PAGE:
NJ Senator Bob Menendez
US Senator Robert Menendez AFP

Embattled U.S. Senator Bob Menendez announced in March he would ditch the Democrats and run as an independent in the next New Jersey elections, as the party has all but let him go following a series of formal accusations of bribery against him.

However, a new poll shows that his decades-long standing in local and national politics might not help him retain his seat, garnering little support from the state's electorate at the moment.

The survey, conducted by Emerson College Polling/PIX11/The Hill, showed Menendez with a meager 9 percent support in the general election, compared to 49 percent for the Democratic candidate and 42 percent for the Republican one. Representative Andy Kim is cruising to be the Democratic candidate, with over 50 percent of support and a large lead over all other contenders.

Same as the Democratic party, voters seem to have soured on Menendez following the accusations against him. The poll shows him with a 14 percent job approval among New Jersey voters, compared to 62 percent who disapprove of him.

His standing is slightly higher with voters of color, but still nowhere near the levels needed to be competitive: "Hispanic and Black voters in New Jersey are more supportive of Menendez as an independent candidate, 17% support the senator rather than a hypothetical Democratic or Republican candidate, compared to 6% of white voters," Spencer Kimball, the executive director of Emerson College Polling, said in a press release.

Menendez announced he won't run for reelection in the Democratic primary in late March, following formal accusations that he took bribes in exchange for political favors. He added that he would considered an independent run if he was exonerated of the standing charges.

Speaking about the allegations, Menendez said that even though he's "innocent and will prove so," they won't allow him to "have that type of dialogue and debate with political opponents that have already made it the cornerstone of their campaign."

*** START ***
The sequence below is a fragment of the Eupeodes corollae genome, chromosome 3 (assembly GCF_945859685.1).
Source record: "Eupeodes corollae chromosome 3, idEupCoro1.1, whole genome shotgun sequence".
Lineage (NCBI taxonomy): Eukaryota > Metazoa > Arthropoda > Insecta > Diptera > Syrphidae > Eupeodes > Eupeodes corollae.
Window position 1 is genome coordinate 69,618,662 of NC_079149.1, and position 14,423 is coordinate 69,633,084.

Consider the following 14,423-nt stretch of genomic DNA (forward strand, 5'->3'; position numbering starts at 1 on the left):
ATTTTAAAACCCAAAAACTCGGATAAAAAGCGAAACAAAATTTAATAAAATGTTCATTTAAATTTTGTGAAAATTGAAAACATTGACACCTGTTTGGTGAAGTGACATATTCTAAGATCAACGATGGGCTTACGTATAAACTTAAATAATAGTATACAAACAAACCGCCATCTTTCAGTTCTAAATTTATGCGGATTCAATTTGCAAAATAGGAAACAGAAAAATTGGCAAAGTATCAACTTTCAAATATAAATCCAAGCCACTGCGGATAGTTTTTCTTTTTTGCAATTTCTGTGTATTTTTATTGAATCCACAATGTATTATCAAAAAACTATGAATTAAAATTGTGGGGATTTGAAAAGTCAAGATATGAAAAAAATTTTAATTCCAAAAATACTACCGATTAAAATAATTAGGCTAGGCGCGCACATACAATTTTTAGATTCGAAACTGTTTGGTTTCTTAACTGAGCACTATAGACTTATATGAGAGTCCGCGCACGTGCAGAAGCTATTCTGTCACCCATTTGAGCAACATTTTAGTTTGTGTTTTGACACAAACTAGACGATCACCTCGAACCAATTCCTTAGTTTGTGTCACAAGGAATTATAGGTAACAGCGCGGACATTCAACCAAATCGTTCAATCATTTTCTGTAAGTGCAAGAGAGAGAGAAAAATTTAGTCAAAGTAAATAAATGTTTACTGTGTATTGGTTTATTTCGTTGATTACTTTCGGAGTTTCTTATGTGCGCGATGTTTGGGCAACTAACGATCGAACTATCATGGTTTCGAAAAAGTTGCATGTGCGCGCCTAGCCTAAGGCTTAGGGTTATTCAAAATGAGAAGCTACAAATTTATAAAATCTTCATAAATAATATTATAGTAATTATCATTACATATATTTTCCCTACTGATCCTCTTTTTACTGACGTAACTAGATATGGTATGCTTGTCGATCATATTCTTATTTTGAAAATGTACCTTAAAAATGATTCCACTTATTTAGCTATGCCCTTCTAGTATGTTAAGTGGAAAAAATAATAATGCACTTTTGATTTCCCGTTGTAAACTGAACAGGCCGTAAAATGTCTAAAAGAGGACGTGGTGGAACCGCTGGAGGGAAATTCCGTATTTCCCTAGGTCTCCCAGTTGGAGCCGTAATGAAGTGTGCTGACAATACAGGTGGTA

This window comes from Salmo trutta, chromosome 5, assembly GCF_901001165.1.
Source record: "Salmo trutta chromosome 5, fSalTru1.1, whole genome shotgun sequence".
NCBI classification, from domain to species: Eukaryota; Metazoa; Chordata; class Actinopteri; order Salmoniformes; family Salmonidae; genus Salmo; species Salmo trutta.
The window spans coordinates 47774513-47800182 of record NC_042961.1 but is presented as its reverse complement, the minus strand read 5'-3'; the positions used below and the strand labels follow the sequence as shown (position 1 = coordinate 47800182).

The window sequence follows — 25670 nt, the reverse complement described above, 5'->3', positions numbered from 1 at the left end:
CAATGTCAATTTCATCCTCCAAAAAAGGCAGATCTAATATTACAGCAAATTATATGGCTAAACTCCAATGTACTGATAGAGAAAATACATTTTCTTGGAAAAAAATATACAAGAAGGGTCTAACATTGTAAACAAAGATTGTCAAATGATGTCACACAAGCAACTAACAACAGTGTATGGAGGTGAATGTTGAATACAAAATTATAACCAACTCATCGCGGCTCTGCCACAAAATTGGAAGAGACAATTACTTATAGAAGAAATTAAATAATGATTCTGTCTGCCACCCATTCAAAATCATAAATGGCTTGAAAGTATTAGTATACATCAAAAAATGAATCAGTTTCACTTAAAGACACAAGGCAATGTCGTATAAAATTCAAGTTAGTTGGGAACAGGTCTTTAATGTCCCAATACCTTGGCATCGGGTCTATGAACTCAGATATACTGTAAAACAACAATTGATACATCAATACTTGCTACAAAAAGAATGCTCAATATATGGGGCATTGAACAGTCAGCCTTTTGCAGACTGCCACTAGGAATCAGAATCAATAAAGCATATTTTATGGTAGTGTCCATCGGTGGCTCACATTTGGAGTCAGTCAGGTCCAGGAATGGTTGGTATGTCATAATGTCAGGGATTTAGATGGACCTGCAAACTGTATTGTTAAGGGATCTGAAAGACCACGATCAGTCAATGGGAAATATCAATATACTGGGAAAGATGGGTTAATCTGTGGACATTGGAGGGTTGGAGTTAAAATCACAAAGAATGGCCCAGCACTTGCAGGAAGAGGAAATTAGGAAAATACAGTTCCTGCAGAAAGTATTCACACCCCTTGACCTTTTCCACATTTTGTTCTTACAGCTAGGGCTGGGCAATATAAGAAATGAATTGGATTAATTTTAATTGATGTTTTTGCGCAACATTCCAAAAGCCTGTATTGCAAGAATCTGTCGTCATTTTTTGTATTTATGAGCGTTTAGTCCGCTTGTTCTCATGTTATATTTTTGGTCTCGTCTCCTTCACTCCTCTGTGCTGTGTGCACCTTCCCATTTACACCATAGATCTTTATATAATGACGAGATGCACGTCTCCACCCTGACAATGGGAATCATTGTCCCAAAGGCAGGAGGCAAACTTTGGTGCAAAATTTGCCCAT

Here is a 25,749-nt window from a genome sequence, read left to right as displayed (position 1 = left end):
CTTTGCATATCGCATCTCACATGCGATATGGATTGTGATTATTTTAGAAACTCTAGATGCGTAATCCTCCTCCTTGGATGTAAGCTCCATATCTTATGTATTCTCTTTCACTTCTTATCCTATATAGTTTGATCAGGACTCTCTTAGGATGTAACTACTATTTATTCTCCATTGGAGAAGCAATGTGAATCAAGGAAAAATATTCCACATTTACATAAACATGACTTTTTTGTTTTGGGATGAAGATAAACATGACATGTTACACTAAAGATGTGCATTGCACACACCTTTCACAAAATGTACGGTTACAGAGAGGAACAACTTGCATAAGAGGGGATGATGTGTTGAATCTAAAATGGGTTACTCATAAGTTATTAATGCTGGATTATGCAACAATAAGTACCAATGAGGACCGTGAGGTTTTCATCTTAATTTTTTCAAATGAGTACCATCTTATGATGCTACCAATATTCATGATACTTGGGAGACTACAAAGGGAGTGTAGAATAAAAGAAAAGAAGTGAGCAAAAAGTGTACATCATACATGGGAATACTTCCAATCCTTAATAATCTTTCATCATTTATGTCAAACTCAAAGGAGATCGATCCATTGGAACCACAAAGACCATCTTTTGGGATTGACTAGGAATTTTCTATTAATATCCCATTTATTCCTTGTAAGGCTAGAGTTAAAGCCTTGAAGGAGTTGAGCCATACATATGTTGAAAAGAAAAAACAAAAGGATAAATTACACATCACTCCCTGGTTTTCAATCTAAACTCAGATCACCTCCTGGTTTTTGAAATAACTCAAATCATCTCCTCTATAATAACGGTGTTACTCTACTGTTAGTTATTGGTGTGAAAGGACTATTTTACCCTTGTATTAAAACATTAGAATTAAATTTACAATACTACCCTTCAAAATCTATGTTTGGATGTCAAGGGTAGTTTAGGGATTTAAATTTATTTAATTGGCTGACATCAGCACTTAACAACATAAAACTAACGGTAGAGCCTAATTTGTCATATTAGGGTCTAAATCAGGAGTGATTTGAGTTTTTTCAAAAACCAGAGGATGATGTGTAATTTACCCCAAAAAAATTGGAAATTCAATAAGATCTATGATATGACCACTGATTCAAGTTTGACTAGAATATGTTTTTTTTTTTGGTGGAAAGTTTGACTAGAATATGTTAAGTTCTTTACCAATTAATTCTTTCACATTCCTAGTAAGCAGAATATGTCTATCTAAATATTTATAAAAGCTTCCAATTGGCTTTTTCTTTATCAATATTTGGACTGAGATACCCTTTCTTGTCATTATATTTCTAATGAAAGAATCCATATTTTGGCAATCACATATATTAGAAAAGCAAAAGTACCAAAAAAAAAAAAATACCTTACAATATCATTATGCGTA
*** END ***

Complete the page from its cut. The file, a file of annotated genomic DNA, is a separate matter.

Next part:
The announcement followed several calls for resignation from fellow Democrats, including several lawmakers and New Jersey Governor Phil Murphy. Menendez stepped down as chair of the Foreign Relations committee but refused to leave his seat.

Menendez faces an array of charges alleging that he and his wife, Nadine, accepted bribes in the form of cash, gold bars and even a luxury car, to help and protect three local businessmen and benefit the governments of Qatar and Egypt. They have also been accused of obstructing the investigation in the case, which is set to go to trial in May. Both him and his wife have pleaded not guilty.

Menendez stands formally accused of working as unregistered foreign agent of Egypt, as well as on behalf of the three different businessmen, seeking a range of favors, including seeking more lenient rulings in criminal investigations.

One of those businessmen, Jose Uribe, entered a plea agreement in the case in early March. Uribe, who faced seven charges, including conspiracy to commit bribery, obstruction of justice and tax evasion, was also accused of giving Nadine Menendez a Mercedez-Benz.

In January, Menendez was also accused of introducing a member of the Qatari royal family member and prominent figure in the country's investment fund to Fred Daibes, another of the New Jersey businessmen, before the company invested millions in his real estate project.

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